Proposed assessment measures comprise a major component of Section III. Level 1 cross-cutting symptom measures are tools designed to screen for a broad range of presenting concerns in adults (13 domains) and children (12 domains). In turn, Level 2 cross-cutting symptom measures facilitate more focused assessment of Level 1 domains flagged as concerning. The print version of the DSM-5 also includes a sample dimensional assessment related to psychosis and a reprinting of the WHODAS 2.0, a tool to assess disability and impairment. Most proposed assessment measures are not included in the print version of the DSM-5. For example, the DSM-5 website currently includes many Level 2 cross-cutting symptom measures and disorder-specific severity measures intended to be used as dimensional assessments for some of the most frequently diagnosed concerns. Counselors can find more information about these tools and additional dimensional assessment tools not included in the print version of the DSM-5 by viewing Online Assessment Measures (APA, 2014b) and reading resources provided by Jones (2012b) and Narrow et al. (2013).
Finally, authors of the DSM-5 (APA, 2013) devoted special attention to diverse ways in which individuals experience and describe distress. This fosters accurate communication so that counselors may better differentiate pathology from nonpathology when working with diverse clients (Dailey et al., 2014). As we will discuss below, counselors may use the cultural formulation interview to talk with clients about symptoms, cultural understanding of concerns and implications for treatment. The DSM-5 Appendix also includes a glossary of cultural concepts of distress.
Major Philosophical Changes
Two major philosophical changes will modify the ways in which counselors approach diagnosis, assessment and communication with other professionals when using the DSM-5 (Dailey et al., 2014). The first is movement away from a purely descriptive diagnostic model (i.e., a traditional medical perspective) toward a neurobiological model. This approach is grounded in client functioning as opposed to strict pathology, and includes research in genetics, neuroimaging, cognitive science and pathophysiology (Kupfer et al., 2002). The second philosophical change is a shift away from a strictly categorical classification system toward a more dimensional approach to nosology (Dailey et al., 2014).
A Neurobiological Perspective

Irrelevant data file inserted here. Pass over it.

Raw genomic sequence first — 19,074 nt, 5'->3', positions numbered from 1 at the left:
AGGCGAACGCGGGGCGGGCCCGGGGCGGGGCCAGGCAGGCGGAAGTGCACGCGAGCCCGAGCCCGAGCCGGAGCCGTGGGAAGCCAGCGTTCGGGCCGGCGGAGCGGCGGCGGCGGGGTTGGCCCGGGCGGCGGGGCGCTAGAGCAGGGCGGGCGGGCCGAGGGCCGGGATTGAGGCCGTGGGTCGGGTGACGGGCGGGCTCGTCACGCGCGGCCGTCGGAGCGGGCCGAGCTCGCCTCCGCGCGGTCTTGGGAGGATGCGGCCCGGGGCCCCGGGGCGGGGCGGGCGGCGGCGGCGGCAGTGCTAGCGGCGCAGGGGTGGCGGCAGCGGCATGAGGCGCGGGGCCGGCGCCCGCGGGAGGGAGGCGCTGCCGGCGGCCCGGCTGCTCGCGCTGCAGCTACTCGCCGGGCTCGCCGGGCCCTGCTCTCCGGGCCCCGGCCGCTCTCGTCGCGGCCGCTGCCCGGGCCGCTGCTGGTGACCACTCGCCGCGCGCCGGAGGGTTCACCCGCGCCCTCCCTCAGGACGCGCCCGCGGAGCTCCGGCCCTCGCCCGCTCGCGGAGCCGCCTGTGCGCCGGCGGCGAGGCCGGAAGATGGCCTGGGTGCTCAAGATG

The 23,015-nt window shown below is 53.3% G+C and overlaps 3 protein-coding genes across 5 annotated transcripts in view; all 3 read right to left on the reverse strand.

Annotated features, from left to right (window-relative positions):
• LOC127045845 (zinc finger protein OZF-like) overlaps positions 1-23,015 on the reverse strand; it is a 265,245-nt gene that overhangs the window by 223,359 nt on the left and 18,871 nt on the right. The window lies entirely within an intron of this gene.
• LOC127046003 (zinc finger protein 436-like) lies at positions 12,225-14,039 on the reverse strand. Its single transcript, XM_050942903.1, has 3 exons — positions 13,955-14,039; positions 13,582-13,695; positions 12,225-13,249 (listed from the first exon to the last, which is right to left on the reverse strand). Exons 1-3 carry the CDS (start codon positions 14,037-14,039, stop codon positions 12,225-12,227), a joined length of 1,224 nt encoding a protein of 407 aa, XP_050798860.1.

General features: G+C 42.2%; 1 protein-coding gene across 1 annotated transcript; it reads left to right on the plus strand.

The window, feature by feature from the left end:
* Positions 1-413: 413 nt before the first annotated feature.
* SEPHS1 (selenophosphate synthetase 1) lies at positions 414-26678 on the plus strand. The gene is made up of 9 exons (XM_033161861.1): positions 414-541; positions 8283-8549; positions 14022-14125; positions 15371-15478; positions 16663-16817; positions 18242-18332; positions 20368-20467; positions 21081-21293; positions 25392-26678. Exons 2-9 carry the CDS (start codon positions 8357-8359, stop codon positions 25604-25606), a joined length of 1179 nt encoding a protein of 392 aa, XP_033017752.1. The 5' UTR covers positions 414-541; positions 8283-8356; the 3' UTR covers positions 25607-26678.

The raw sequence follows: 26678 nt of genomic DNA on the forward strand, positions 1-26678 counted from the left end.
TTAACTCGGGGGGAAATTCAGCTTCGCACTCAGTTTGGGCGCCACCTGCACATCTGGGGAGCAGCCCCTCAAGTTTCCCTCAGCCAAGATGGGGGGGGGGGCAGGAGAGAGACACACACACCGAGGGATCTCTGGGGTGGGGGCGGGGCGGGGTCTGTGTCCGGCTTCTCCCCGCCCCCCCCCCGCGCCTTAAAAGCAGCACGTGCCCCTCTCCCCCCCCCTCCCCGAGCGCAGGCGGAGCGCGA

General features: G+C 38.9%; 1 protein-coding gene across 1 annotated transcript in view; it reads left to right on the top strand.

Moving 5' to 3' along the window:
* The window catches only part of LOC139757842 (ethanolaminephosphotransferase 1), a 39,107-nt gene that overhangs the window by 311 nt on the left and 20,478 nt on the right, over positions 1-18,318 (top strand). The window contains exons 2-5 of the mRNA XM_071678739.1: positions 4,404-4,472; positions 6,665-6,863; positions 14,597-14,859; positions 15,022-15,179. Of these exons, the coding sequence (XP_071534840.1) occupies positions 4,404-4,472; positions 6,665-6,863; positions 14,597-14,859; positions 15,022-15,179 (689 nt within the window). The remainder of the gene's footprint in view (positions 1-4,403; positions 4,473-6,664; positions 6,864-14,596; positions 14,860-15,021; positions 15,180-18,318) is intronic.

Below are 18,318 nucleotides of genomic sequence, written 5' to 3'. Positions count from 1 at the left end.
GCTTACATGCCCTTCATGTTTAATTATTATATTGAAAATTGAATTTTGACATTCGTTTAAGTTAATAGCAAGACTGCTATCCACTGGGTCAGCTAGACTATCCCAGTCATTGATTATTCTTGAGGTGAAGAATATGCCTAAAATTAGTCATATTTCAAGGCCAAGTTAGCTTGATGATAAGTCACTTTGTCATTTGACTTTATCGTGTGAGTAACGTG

The first major philosophical change involves a shift in focus from phenomenological interpretations toward identifiable pathophysiological origins (Dailey et al., 2014; Kupfer et al., 2002). Simply stated, the traditional medical model focuses on treating the problem, and the newer functional model focuses on treating and better understanding the problem. Diagnostic assessment has shifted from what to what and why. Previous iterations of the DSM based disorders purely on symptom identification and behavioral observations. As mentioned previously, APA reordered this iteration of the manual to align more clearly with a pathophysiological model that includes attention to etiology, neuroscientific evidence and functional changes associated with or resulting from disease or injury. This shift is consistent with national priorities for deeper understanding of mental illness (Kupfer & Reiger, 2011).
The DSM-5 Task Force incorporated text regarding neurobiology throughout the document, including standing descriptions of genetic and physiological risk factors, prognostic indicators and biological markers that may impact one’s experience with disorder. As noted previously, the lack of clear differentiation between mental and physical disorders served as a major reason for removal of the multiaxial system. The DSM-5 also includes several semantic changes that are philosophical, and possibly strategic, in nature. Whereas the DSM-IV-TR included reference to general medical conditions, the DSM-5 references disorders due to another medical condition. This implies that mental health concerns are, in essence, medical concerns. These seemingly innocuous philosophical shifts send a powerful message regarding the nature of a disorder and, in turn, assumptions about treatment.